When people think about getting sober, one of their biggest fears is: Can I ever have fun again? Most people think sobriety is boring. Well, the newly-sober person needs to adjust his or her perspective. Yes, being sober won’t involve death-defying police chases or risky actions that can really hurt them or those around them. The definition of fun changes: The longer people stay sober, the deeper and more enriching their joys become!
As we get sober, we often have these “Aha!” moments in regard to this important characteristic. Here is mine: When I was a few months sober and living in a halfway house, one of the program counselors was getting married. This was in Thibodaux, Louisiana, and the counselor and those of us in the program were sober while his bride and most of the locals were drinking. My peers and I were sharing a video camera to film the reception. When it was my turn, I felt comfortable behind the camera and didn’t want to let anyone else use it. This was because I was nervous being in a social setting and not drinking. Later, during the reception, all the guys in the program were asked to go up and sing with the band. We sang the song “Proud Mary” and it was not very good, but I realized the crowd didn’t care and had a blast! This was an eye-opening experience for me. We repeated this at a few other sober weddings in the future, and I truly learned the lesson of letting go of my fears and defenses – that it is okay to be silly and vulnerable, to have fun. This was a major breakthrough in achieving long-term sobriety.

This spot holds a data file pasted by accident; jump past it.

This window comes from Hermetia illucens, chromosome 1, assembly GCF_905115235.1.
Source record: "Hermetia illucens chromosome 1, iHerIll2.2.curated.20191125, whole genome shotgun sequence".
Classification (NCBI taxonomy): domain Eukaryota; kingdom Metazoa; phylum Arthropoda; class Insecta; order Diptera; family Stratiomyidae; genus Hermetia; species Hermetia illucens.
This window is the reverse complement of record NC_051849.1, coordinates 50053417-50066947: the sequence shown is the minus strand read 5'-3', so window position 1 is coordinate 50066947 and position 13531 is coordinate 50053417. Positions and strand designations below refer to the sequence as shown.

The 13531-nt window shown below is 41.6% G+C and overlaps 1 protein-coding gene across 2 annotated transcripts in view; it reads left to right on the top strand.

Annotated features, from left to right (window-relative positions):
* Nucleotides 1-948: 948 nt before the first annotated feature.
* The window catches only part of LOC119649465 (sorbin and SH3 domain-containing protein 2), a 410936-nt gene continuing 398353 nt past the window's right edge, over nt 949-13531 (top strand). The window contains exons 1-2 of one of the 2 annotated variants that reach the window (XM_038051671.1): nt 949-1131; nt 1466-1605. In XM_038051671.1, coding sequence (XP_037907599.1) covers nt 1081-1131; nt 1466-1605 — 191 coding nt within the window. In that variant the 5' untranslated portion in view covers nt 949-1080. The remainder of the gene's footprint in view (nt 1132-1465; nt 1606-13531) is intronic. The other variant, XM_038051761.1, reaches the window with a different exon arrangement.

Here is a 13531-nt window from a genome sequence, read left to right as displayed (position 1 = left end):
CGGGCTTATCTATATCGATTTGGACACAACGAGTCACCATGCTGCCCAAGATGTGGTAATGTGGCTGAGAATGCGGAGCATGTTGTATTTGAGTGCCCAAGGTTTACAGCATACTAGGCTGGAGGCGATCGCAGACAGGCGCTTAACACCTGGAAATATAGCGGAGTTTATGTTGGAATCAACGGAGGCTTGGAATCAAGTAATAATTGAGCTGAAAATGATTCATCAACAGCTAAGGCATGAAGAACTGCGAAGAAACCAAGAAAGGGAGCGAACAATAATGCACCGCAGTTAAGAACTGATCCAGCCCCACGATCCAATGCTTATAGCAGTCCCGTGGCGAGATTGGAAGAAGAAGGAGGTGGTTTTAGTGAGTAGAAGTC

If someone gets sober and doesn’t learn to relax and have fun, their chances of long-term sobriety are very limited. We must insist on learning to have fun. It can be a matter of life or death for some. I think this is a very critical component of recovery, along with developing a deep spiritual connection, and working the Twelve Steps
Why are addicts and alcoholics afraid to let go and have fun? We had to ingest serious amounts of drugs or alcohol to let go of our fears and insecurities. The more we used, the more fear we would have before getting high to relax. It’s a self-fulfilling prophecy that the need only gets worse the longer one uses. The fear of being vulnerable that newcomers experience in the early stages of sobriety is so intense that some can’t get past it. Working the Twelve Steps helps to reduce the fear by creating a fellowship with others in recovery, which can also help teach what the “new fun” looks like. The beauty of recovery is that, if you reach out enough, you will find others who have the same interests as you, and often even the same sense of humor. But first it takes reaching out.